No black candidate for BoE in new minority district
6 in race for 2 BOE seats; McCarty and Brown face commission opposition
Adjusting to district voting is proving to be a challenge for both political parties in Fayette County.
By rule of a U.S. District Judge last May, the county was split up into 5 districts for voting purposes. Residents can only vote for one member each for the county commission and board of education instead of the previous shot at all five seats.
The change was approved after a successful lawsuit from the Fayette County branch of the National Association for the Advancement of Colored People arguing that no black person had ever been elected to either governing body. To remedy that, the court approved a majority-minority Post 5 district with a population of black voting age residents greater than 50 percent.
But only one black candidate qualified for election in the 5th district: Democrat Pota Coston, who is challenging incumbent Republican County Commissioner Allen McCarty.
No black resident qualified to run against school board Post 5 incumbent Democrat Leonard Presberg, who is white, though he will face a challenge in November from last-minute Republican qualifier Dean Dutton who filed his paperwork right at the noon deadline Friday.
The BoE Post 4 races are sure to be lively ones as well. Four Republicans and one Democrat qualified for the seat being vacated by incumbent Bob Todd. The four Republicans include Jane Owens, Diane Basham, John Kimbell and Mindy Fredrikson. The winner will face Democratic challenger Ogechi Oparah in the November general election since she is unopposed in the primary.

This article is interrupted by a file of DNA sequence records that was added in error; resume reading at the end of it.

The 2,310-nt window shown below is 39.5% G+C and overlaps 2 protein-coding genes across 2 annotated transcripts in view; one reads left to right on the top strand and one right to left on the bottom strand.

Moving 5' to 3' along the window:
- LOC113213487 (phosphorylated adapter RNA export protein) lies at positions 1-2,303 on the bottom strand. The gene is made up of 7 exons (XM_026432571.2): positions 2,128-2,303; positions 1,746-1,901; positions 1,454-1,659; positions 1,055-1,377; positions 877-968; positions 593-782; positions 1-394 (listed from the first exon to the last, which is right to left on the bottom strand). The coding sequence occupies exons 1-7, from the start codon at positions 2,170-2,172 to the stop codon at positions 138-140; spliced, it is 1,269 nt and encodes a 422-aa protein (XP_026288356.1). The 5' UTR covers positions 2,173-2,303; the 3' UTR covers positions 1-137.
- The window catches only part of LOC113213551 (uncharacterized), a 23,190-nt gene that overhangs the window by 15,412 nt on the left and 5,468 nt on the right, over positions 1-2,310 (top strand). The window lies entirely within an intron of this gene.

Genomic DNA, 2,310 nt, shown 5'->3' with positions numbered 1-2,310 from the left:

Oparah, 23, is a tutor and educational consultant who said she wants to build a platform of support to “build morale and strong relationships between the school system, business community and housing sector.”
A graduate of the school system, Oparah graduated from Princeton University recently.
“Making the best decisions for our school system is key to the economic health of our whole community,” Oparah said, adding that she wants to make sure the opportunities she had as a Fayette student are “preserved and expanded for future generations.”
There is another wrinkle to the five-member BoE in play, and that’s due to the resignation of Post 2 incumbent Mary Kay Bacallao, who is running for the state school superintendent’s position. Her vacant post will be appointed by the remaining four board members to fill the seat for the rest of her unexpired term.
Fayette County Post 3 Commissioner Steve Brown will seek re-election and is facing two challengers with a similar pedigree since all three were previously elected mayor in Peachtree City. Harold Logsdon and Don Haddix are seeking to oust Brown, who is in his second year as commission chairman, a position voted on by all five board members. This race will be settled in the May primary as no Democrats qualified for office.
The trio has an electoral history. Logsdon beat Brown for the Peachtree City mayor’s slot eight years ago, and both Logsdon and Haddix were losers in the most recent Peachtree City mayor’s race.
Incumbent Superior Court Judge Chris Edwards will be re-elected to a new four-year term as no candidates qualified to run against him in the four-county Griffin Judicial Circuit, which includes Fayette, Spalding, Pike and Upson counties.